In 1947, Ahmed Fakhry uncovered three Dynasty XXVI tombs in another ridge nearby at Qarat el-Subi, whose entrances were subsequently hidden by new buildings on the edge of Bawiti. However, in 1999 the Supreme Council of Antiquities rediscovered the tombs after being alerted to the possibility of locals digging for artefacts in the residential area.
After beginning excavations the archaeologists located Fakhry’s three tombs, belonging to Ped’ashtar, a high Priest of Khons and priest of Horus, his grandson Thaty and Thaty’s wife Ta-Nefert-Bastet, who can be seen on reliefs wearing an unusually long white fringed robe in the Libyan style.
These tombs had also been robbed and re-used during Roman times. Fakhry knew that the tomb of Bahariya’s famous governor Djedkhonsu-ef-ankh was nearby, he had found traces of the chapel’s walls beneath one of the Bawiti houses but was unable to excavate it at the time. In April 2000 the SCA, under the direction of Dr Zahi Hawass, finally discovered the tomb of Djedkhonsu-ef-ankh, which contains beautifully painted decorations more usually seen in the tombs of the New Kingdom.
The burial chamber was found to contain the large limestone sarcophagus of the deceased, an alabaster coffin and the damaged mummy of Djedkhonsu-ef-ankh himself still inside a third coffin. Six gold amulets representing various deities were found on the body. Archaeologists are still investigating this area in the hope that the burials of other members of Djedkhonsu-ef-ankh’s family may yet be found. During excavations in 2002 to 2003, Dr Hawass found the remains of a house of a governor of the oasis near to these tombs.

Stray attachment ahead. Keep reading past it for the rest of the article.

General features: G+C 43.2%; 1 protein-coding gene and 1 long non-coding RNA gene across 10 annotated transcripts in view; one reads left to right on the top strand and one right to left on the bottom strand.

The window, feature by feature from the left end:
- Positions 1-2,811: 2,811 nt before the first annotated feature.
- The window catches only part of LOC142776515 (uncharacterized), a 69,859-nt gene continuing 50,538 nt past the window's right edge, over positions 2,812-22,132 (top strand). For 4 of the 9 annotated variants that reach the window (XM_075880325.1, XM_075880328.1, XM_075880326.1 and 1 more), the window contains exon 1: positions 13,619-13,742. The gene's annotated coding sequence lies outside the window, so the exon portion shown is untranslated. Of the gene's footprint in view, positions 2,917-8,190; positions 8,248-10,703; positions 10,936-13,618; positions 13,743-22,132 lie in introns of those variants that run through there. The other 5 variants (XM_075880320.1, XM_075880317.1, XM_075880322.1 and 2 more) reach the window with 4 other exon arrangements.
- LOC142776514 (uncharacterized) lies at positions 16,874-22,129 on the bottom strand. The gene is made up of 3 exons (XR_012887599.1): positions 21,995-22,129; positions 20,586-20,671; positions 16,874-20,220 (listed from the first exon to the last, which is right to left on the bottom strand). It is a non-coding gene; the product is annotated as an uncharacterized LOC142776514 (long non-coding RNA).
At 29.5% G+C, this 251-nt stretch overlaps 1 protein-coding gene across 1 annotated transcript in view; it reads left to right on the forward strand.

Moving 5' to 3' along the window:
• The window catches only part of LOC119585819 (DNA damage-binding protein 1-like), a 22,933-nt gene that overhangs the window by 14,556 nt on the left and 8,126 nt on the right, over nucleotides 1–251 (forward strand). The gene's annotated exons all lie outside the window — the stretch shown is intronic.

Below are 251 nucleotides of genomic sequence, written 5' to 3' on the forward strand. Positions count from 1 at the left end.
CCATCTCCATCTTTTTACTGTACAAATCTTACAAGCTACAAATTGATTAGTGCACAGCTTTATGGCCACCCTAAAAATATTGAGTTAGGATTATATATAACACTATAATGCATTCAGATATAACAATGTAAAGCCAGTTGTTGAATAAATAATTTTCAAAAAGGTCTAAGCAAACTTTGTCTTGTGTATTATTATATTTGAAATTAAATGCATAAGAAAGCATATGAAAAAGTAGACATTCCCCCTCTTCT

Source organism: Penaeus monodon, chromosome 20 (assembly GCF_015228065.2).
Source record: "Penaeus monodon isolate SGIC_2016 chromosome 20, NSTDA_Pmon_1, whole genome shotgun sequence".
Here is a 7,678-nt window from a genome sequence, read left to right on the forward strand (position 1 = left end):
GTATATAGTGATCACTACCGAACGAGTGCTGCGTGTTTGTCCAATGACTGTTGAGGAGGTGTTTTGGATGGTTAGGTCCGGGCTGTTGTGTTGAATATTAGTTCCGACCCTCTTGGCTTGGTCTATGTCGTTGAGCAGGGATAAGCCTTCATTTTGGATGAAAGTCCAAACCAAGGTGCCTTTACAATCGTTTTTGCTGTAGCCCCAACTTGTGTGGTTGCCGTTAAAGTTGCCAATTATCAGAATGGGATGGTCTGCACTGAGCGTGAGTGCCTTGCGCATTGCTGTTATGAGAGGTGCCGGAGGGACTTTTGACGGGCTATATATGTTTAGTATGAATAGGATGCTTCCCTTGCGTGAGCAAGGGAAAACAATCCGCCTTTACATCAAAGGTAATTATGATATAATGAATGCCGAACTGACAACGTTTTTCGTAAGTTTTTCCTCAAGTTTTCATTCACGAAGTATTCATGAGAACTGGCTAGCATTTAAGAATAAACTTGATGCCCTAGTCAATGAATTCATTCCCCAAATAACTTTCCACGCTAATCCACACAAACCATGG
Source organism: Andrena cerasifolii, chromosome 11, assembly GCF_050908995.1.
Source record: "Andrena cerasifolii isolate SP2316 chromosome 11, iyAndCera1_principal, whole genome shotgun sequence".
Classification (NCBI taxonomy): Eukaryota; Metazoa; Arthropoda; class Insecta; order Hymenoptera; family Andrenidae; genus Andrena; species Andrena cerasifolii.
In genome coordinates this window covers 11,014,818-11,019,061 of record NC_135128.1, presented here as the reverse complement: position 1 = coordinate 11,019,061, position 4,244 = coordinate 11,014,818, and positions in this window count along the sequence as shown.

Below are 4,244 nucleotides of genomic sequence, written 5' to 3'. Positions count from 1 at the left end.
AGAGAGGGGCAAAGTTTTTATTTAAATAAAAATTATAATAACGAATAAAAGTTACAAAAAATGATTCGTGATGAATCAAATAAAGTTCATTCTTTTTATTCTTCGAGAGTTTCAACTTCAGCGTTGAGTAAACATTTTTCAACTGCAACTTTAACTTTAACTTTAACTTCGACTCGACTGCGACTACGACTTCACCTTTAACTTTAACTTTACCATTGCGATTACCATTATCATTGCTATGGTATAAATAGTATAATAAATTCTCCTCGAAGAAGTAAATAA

On the southern edge of Bawiti is an area known locally as Qarat el-Faragi, or the ‘Hill of the Chicken Merchant’, because of the large number mummified birds found there. The galleries of sacred ibis and falcon burials which are contained in the ridge of Qarat El- Faragi actually now lie under the modern cemetery and are not open to the public.
Dating from the Late Period to Graeco-Roman times, mummified bird burials were common in Egypt as a way of offering to or petitioning the gods and are often found in extensive warrens of tunnels stretching far underground. Qarat el-Faragi is no exception and here Fakhry found a central gallery with many other galleries branching off, each having recesses in the walls for stacking the jars which contained the mummified birds. He also found inscribed graffiti representing deities on the walls and many votive objects associated with the burials.
Another recent excavation near Bawiti has begun to uncover what is thought to be a Temple dedicated to the Roman god Hercules (Egyptian Herishef), believed to have been constructed or at least decorated during the first century BC, in the name of the Emperor Octavian Augustus. Several images of other Egyptian and Roman deities were also found in the ruins in the form of statuettes and stelae, with inscriptions in the demotic and hieratic script as well as Greek. Although the temple is now almost completely destroyed, there are sufficient remains to determine the layout of the structure, which contained three chapels in its sanctuary.
In early 2002, three new tombs were found in a local house in Bawiti and subsequently excavated by the Supreme Council of Antiquities who also discovered a temple of Amun-Re for which the SCA had been searching for fifteen years. The mission discovered the walls and columns of the temple on which hieroglyphic inscriptions to Amun-Re were found. Many more sites around Bawiti are awaiting excavation and there is no doubt that there is a great deal in this area yet to be discovered in the years to come.